Q: About two years ago, possibly three, I had a very tall liquidambar tree cut down and the roots ground. Within a month or two, I had shoots coming up all over the removal site. I called the tree company back and they chopped and ground the area again, this time much deeper and wider.
Before a year passed, a cement walkway lifted a couple of inches on one side and shoots were again coming up all over the place. This time, it was farther from the original site, which was close to the house.
I've had two arborists here and followed their suggestions to apply Roundup with a brush or stump killer. The problem is now worse than ever and shoots continue to sprout even farther away, probably up to 15 feet.
Is there anything I can do to kill these roots once and for all?
Joyce Norton, Granite Bay A: According to UC Master Gardener Carol Hunter, the basic problem with the continued spreading of roots after tree removal is that the tree is still alive.
Tree roots extend at least as far out as the tree canopy. Have you and an arborist eliminated the possibility that the roots are associated with another tree nearby?
Discontinue watering as far as possible from the tree stump. Depending on the size of the roots, you or a professional can cut the roots. Manual removal, although time-consuming, can be extremely effective. Shoots should be torn off at ground level, not clipped off.
Continue to use the concentrated Roundup application that you have used before. Apply to the sprout foliage with a paintbrush or spray. Before application, score the foliage to improve penetration.
The shoot stems can be cut and the chemical applied directly to the cut. Roundup is a nonselective herbicide, so apply with great caution.
Another possible solution: Root barriers can be created by trenching at least 3 feet deep and inserting a thin layer of concrete, sheet metal or other durable barrier. Any method selected needs to be continued periodically until the tree has died entirely. Q: In a past Garden Detective column titled "Young redwoods need water to become established" (Home & Garden, Jan. 15) you mentioned several conditions that negatively affect redwoods. However, since the tree in question was young, your response dealt mostly with proper irrigation.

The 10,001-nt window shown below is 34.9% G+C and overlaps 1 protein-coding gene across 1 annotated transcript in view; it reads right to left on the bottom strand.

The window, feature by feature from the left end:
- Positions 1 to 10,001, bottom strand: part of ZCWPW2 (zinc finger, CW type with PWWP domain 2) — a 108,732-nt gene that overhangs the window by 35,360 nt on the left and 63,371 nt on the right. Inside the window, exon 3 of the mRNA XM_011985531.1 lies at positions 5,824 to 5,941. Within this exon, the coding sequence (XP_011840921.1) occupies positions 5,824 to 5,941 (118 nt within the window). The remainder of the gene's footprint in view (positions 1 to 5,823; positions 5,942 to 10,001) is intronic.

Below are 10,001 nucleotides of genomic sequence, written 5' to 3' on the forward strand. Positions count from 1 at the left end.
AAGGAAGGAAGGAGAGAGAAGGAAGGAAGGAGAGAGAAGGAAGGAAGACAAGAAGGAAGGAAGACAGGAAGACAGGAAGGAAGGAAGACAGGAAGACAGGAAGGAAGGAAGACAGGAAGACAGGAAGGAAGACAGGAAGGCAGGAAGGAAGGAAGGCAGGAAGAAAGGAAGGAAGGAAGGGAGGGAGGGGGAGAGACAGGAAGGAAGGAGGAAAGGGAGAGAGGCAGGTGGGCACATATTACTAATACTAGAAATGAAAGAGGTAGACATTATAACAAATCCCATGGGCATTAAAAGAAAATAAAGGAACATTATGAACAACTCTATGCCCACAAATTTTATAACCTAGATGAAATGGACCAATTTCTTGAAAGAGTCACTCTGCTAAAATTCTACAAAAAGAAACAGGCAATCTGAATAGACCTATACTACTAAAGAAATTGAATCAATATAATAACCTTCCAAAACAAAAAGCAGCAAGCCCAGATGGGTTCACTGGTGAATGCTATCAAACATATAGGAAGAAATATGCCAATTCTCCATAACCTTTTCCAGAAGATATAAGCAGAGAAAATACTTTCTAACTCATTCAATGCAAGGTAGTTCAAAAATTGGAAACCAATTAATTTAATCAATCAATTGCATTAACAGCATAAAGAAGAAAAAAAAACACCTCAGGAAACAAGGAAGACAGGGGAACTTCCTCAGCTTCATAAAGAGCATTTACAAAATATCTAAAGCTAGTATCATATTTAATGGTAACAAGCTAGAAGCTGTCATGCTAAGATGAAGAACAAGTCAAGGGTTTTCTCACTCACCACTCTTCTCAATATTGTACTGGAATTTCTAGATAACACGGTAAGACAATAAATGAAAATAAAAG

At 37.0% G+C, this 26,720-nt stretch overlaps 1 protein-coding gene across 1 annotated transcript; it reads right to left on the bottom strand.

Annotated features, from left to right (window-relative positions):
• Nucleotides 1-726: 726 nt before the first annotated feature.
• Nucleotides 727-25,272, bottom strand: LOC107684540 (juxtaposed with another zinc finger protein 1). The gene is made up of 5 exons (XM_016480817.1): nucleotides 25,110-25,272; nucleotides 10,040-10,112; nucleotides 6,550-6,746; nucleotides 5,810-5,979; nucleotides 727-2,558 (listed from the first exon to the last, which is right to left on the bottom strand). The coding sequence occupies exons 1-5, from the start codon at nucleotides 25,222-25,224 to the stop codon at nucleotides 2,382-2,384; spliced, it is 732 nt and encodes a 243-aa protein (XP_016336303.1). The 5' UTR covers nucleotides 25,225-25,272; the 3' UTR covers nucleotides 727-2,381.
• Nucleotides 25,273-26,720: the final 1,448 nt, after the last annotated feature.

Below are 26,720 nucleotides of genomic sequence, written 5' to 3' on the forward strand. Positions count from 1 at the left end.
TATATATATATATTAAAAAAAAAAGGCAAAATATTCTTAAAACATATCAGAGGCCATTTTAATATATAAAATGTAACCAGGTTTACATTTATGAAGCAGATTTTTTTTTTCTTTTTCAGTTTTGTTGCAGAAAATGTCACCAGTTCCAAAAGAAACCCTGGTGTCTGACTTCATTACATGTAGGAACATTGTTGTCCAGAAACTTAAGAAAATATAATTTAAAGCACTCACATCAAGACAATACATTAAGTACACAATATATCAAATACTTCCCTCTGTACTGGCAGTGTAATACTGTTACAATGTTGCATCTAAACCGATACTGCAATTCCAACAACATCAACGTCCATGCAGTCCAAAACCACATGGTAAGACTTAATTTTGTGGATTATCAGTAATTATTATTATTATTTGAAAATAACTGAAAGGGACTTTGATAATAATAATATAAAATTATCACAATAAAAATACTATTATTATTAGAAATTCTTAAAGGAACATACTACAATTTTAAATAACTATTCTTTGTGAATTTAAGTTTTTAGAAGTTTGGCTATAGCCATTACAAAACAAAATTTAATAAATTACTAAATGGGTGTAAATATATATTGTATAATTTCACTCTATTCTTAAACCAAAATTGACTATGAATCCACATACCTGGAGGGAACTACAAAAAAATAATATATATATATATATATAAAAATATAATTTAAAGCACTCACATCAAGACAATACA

I have two redwoods among 20 or so that exhibit many of the same signs as the ailing tree in the article, but I am still at a loss at how to treat the trees. Help!
One other thing: One of the trees has several branches that are actually white, but are vital. Any clues?
David Favro, Yuba City
A: According to UC Master Gardener Bill Pierce, your trees exhibit the same characteristics as those mentioned in The Bee article because your trees are not getting enough water.
Here in the Valley, established redwoods need to be deeply watered on a monthly basis during the dry season. The most economical way to do this is to use soaker hoses that circle the tree at the drip line.
When you begin, run the water for eight hours and then use a shovel, soil probe or metal rod to determine how far the water has penetrated. Moisture should reach a depth of 18 to 24 inches. Run the water until you have wet the soil to this depth.
As for the white branch, take a sample about 12 inches long, including the white portion along with a healthy green segment of the tree to the UC cooperative extension office in Yuba City.
GARDEN QUESTIONS?Questions are answered by master gardeners at the UC Cooperative Extension services in Sacramento and Placer counties.
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